Moog Theremini reviewed

Moog Music's Theremini aims to lower both the price and difficulty barriers to the enthralling world of playing the theremin. Does it succeed? And then some. Learn more in our full review.
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Next time you’re hating on hipsters, realize that we can thank their love of retro-futurism—at least in part—for Leon Theremin’s 1929 invention becoming the best-known “weird” instrument of our time. Of course, you don’t have to wear mustache wax to be captivated by its sci-fi siren song, not to mention the visual aspect of performing without actually touching the thing. Like many curious keyboardists, though, I play theremin cringingly badly and have never been able to justify the time investment in getting good. It’s that sort of barrier to entry that Moog Music aims to lower with the $300 Theremini. After living with one for a month, I declare the barrier lowered—a lot.

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A theremin works by sensing the proximity of your hands to two antennae: a horizontal one for volume and a vertical one for pitch. (The pitch antenna is on the right, but to use your left hand for pitch, you can stand on the other side of the unit.) Closer to the pitch antenna equals higher; closer to the volume antenna equals softer. Technically, your pitch hand is affecting the capacitance of an analog oscillator, and the circuit is very sensitive. Watch videos of great Theremin players such as Clara Rockmore, Carolina Eyck, and Dorit Chrysler, and you’ll see both the subtlety of their pitch hand movements and how actively they work the volume antenna so as to voice only the desired pitches.

It’s this sensitivity combined with the lack of any tactile feedback that gives the theremin its reputation for being difficult to play. The Theremini still uses an analog oscillator for pitch control, but that oscillator’s output is then converted to control a digital sound engine derived from the Animoog iOS soft synth—and where there’s digital information, it can be quantized. The Pitch Correction knob varies this quantization to skew the machine’s hand-to-pitch judgment call towards one of 21 selectable scales (including chromatic, all the modes, major and minor blues, major and minor pentatonic, whole-tone, a few world scales, and more) for which you can also choose the root note. At maximum correction, moving your pitch hand plays only the notes in the active scale, with no portamento. At minimum, the pitch is continuously variable, making the scale irrelevant. Intermediate settings “rubber-band” your pitch to the target note, doing so more quickly as you increase the pitch correction.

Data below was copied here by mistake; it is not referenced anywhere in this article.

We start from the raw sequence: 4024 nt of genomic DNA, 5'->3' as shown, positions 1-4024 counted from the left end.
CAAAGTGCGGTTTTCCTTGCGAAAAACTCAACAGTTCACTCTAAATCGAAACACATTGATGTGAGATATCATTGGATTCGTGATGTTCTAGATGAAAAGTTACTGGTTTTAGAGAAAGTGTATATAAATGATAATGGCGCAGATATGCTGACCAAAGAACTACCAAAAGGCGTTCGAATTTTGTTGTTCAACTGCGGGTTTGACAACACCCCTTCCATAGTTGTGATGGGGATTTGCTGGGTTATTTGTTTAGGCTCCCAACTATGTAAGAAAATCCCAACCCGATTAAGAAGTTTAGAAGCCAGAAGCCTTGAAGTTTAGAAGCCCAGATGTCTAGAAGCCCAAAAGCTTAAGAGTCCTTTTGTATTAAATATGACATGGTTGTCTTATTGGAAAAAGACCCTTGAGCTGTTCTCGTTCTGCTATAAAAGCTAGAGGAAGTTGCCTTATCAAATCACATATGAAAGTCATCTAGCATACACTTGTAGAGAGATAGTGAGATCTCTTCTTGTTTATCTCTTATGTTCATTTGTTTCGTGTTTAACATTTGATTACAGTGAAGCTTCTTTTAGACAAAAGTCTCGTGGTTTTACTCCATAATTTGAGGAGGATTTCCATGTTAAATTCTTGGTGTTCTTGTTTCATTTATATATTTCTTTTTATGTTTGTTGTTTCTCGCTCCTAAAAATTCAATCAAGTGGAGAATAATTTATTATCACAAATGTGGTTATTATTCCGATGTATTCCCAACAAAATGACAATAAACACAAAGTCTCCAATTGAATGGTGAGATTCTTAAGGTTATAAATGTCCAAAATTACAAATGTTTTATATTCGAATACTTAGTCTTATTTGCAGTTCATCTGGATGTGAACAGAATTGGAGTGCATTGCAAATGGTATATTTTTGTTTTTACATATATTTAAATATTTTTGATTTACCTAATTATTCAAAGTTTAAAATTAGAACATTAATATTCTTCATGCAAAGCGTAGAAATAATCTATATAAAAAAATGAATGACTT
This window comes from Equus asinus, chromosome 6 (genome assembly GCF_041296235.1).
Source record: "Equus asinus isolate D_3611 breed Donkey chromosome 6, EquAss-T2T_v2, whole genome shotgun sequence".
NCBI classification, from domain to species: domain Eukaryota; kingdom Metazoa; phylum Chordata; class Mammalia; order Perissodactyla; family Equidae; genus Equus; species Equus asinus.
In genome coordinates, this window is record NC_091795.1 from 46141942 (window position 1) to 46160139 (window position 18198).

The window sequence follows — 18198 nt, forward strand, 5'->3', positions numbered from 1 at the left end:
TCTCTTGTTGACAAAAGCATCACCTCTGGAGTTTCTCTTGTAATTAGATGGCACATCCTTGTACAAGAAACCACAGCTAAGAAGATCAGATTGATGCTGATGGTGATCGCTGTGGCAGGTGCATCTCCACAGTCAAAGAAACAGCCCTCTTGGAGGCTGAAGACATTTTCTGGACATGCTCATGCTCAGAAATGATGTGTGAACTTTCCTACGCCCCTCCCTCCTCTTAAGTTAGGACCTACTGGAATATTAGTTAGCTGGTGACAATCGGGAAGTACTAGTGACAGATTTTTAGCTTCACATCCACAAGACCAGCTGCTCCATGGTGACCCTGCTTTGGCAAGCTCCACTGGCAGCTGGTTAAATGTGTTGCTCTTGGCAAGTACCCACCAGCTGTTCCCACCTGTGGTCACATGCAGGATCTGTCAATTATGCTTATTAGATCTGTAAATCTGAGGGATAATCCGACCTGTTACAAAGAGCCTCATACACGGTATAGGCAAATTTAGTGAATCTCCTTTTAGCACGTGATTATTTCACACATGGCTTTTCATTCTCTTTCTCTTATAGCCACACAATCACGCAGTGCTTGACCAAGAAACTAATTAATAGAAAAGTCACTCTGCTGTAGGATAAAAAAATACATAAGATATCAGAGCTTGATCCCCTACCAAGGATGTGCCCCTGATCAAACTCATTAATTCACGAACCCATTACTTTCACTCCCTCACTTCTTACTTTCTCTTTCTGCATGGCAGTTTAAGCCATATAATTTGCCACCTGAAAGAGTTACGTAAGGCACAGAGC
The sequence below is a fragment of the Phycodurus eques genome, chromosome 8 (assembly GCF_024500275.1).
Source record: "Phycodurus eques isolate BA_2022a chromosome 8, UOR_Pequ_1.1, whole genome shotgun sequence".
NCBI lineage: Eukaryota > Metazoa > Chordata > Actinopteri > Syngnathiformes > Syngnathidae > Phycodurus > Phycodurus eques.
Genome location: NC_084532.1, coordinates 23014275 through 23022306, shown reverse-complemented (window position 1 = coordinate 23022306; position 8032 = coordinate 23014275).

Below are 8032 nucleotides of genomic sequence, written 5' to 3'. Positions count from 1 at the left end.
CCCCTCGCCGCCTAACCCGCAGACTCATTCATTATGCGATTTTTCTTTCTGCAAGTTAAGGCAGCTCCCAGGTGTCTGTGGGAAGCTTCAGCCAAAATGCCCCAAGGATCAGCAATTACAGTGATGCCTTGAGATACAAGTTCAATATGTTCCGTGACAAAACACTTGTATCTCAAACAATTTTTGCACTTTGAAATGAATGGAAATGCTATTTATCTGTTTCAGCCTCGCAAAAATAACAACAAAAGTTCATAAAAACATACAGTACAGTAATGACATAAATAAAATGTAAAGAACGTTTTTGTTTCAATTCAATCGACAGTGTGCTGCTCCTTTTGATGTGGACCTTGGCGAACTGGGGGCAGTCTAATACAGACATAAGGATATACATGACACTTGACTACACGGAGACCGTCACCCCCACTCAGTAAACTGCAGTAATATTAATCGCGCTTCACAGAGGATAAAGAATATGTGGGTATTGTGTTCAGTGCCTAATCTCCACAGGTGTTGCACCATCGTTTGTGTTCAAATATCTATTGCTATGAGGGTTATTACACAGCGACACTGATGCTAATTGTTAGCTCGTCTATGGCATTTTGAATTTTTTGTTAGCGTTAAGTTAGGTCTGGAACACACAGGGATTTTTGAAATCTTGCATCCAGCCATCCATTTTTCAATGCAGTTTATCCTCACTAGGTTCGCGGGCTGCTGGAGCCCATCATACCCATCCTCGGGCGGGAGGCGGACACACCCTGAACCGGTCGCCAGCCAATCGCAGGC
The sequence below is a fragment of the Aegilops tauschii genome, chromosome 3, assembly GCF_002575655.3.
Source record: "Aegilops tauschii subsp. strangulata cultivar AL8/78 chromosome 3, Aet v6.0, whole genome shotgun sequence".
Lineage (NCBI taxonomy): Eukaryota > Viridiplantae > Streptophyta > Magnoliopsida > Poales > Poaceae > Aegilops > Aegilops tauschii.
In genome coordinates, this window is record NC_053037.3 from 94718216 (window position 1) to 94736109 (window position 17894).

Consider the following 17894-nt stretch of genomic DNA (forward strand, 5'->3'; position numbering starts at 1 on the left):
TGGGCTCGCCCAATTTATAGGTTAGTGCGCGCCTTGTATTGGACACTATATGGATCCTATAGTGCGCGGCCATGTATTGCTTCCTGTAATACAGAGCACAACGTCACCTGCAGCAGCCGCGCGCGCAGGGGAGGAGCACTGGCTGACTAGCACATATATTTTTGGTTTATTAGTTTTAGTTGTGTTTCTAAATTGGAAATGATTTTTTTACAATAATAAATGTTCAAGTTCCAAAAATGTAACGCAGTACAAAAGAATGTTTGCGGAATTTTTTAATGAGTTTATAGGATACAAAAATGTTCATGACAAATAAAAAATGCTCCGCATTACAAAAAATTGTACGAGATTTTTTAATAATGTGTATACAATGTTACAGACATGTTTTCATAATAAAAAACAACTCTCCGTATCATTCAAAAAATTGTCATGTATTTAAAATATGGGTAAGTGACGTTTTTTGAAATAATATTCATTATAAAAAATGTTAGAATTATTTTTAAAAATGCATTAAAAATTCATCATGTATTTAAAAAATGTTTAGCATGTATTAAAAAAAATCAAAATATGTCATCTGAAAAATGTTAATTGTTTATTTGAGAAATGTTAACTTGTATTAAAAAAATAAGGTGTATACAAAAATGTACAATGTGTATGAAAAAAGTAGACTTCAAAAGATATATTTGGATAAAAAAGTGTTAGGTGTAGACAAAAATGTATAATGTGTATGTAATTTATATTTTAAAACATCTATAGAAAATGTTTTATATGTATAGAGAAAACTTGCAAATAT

Supplementing this is an onscreen pointer that shows how close you are to the target note, which the Theremini defines as whatever note you’re already closest to on the selected scale. I can’t over-emphasize how much paying close attention to this display helped my technique, eventually letting me progressively back off on the pitch correction as I practiced the illustrated exercises in the downloadable PDF manual.

On power-up, you’re prompted to run a calibration routine that establishes near and far extremes for each hand. You should definitely run it after moving the Theremini (especially if it’s to a gig) to ensure that muscle memory acquired during practice still translates as expected.

Design and Controls

The glossy white Theremini looks like the love child of a photon torpedo and EVE from the Pixar movie WALL-E. The pitch antenna is a removable aluminum rod, which snaps into a groove on the underbelly for transportation. The volume antenna is a crisp parabola that’s affixed to the left side solidly enough to double as a carrying handle. I noticed that if the external power brick was too close it affected the pitch (in a way that the wooden hutch on my desk didn’t), but the cord is plenty long enough for this not to be an issue.